(iii) Protection and consumption benefits: The government and communities derive many benefits from proximate forests. They act as a landslide and flood control measure, provide soil conservation and control of river bank erosion/silt, protect areas with medicinal plant value, and conserve rare and endangered fauna and flora. Further, villages rely on forested areas for non-timber forest products such as bees honey, medicinal plants, fruit, and treacle, which all have a commercial value as well.
A sensible policy on forest management and conservation needs reliable data on the extent and value of existing forest cover. However, Sri Lanka has not conducted a complete forestry inventory for over 60 years; and is currently making policy based on some level of guess work. The UN’s REDD+ program envisages a complete forest inventory for Sri Lanka in 2016.
Improving data and monitoring of forests
Better data and monitoring is also important for assessing the levels of forest degradation taking place due to illicit felling and firewood extraction. Current estimates have too wide a range – ranging from 10 to 39 percent. Such huge uncertainty is not helpful when attempting to design sensible environmental policies. Therefore, the improvements to information and data envisaged under REDD+ is of critical importance.
The community benefits of forests are also not properly assessed by data and monitoring systems in Sri Lanka. There are few studies that have attempted to value ecosystem services and non-timber forest products s in Sri Lanka, and even these are limited to specific sites. The REDD+ program could be leveraged to improve data in this regard as well and provide national accounting estimates. International studies suggest that these informal economic benefits could be over 20% of the formal economic benefits registered from forests.
On average Europe's forest cover is 34.3%, North America is 33%, and Latin America and the Caribbean are the highest at 47.1%. Sri Lanka’s rates of deforestation have reduced since three decades ago and forest cover has increased to reach about 30% of the land area (from an estimated low of about 23% in 1999) . That means Sri Lanka's forest cover is now well above the SAARC countries’ average of 17.5% (See Exhibit 1). However, forest degradation (which is poorly measured) might be an invisible issue in Sri Lanka.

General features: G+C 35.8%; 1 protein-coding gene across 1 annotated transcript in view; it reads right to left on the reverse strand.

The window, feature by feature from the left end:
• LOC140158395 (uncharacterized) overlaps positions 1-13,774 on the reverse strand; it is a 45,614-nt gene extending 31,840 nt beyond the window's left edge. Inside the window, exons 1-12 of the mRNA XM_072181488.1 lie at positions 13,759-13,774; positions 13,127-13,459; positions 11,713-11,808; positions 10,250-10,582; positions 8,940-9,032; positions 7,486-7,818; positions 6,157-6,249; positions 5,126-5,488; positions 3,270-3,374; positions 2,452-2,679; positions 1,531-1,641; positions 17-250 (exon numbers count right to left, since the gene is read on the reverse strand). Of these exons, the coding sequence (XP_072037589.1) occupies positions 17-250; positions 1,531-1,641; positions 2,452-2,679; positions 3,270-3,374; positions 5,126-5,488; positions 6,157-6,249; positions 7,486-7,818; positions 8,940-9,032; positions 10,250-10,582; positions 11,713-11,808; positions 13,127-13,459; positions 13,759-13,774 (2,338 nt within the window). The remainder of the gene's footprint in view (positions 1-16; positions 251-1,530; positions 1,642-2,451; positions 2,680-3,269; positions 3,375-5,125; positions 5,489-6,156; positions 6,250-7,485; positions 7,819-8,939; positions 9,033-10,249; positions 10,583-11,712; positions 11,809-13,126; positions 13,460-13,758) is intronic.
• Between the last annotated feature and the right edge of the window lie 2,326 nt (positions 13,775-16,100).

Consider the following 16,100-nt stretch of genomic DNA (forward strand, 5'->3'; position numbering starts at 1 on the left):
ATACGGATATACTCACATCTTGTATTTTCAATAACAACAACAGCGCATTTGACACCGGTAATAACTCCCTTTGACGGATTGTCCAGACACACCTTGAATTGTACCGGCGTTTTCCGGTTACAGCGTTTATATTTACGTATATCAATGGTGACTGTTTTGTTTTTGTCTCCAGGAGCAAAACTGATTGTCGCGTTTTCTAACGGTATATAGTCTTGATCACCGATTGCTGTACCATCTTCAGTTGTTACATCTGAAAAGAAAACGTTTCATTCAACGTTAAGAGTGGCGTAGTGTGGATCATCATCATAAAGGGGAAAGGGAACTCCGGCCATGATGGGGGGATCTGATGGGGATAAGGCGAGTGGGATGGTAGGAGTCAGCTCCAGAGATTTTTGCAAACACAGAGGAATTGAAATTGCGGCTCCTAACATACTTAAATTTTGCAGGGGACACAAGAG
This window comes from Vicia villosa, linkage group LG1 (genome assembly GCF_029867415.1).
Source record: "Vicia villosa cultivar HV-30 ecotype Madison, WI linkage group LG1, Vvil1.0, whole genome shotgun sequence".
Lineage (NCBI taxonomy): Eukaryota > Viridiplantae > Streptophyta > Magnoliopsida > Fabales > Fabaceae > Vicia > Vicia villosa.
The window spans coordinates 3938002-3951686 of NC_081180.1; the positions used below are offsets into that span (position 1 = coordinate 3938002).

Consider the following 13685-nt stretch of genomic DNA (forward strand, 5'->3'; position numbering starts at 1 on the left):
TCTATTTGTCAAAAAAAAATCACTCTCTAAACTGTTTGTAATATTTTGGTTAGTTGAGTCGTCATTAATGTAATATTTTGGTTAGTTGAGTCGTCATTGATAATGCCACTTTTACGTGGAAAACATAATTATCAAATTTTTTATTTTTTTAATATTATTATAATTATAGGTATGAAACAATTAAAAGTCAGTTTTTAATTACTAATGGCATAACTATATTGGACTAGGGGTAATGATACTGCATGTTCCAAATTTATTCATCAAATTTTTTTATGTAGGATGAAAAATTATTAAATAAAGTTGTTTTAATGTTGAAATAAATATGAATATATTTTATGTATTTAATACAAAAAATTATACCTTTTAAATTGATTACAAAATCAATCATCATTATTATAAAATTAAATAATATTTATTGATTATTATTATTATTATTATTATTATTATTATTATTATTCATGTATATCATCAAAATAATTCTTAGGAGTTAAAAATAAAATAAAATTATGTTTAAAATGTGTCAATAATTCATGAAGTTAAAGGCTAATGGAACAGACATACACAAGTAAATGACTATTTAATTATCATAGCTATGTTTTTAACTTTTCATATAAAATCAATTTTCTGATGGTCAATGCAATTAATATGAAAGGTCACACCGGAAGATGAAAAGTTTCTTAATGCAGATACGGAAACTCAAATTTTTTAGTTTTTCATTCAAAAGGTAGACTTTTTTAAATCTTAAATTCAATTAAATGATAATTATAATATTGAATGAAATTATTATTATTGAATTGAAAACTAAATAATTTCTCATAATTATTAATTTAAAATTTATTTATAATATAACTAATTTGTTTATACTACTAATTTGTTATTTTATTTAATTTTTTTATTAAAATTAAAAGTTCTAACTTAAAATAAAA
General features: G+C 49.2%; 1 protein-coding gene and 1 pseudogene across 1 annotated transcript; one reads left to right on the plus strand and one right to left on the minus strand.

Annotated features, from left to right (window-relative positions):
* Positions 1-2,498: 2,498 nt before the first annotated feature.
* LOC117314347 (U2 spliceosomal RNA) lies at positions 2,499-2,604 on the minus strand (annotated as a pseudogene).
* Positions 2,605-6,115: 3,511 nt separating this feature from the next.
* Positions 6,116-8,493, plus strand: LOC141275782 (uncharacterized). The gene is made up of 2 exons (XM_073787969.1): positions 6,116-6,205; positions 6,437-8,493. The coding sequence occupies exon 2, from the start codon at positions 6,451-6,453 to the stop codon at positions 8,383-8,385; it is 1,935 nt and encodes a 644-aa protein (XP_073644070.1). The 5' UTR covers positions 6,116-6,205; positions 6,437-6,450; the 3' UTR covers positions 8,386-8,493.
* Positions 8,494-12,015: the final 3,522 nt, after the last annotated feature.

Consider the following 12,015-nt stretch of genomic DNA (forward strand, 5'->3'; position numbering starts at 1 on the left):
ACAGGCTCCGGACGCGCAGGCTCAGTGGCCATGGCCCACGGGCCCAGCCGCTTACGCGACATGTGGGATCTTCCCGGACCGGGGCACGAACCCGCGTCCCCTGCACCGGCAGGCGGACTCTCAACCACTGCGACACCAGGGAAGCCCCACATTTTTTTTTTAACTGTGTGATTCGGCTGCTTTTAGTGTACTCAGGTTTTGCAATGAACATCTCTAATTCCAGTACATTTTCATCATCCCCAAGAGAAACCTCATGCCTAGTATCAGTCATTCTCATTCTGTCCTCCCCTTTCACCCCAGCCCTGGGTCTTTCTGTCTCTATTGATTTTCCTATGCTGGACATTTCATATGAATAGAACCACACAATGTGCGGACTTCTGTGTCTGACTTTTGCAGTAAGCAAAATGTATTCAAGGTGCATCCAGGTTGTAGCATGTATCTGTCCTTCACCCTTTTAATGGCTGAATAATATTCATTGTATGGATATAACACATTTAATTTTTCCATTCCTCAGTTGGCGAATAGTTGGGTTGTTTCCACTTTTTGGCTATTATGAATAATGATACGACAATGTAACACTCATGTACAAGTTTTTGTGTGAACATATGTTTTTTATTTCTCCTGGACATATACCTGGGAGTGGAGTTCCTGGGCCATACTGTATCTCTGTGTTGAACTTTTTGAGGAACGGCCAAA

3. Preventing short-sighted capitulation to the pressures of short-term growth.
A unique feature in Sri Lanka are traditional home gardens that cover 13% of the land area: a mix of timber trees and plants for personal consumption or sale – estimated as providing about 42% of Sri Lanka’s timber. They act as a buffer zone, placing less pressure on natural forests and protected areas.
As Sri Lanka moves to higher levels of GDP per capita, land values will increase and there will be increased economic pressure to deplete forest cover and traditional home-gardens. A poor understanding of their economic value and lack of policies in place to protect that value can allow these pressures to dominate and result in short-sighted economic decisions that compromise larger long term gains.
This is where the REDD+ initiative might be most valuable within a broader environmental policy framework for Sri Lanka: to enable a better economic appreciation and valuation of the forest resources and prevent short-sighted capitulation to the pressures of short-term economic growth.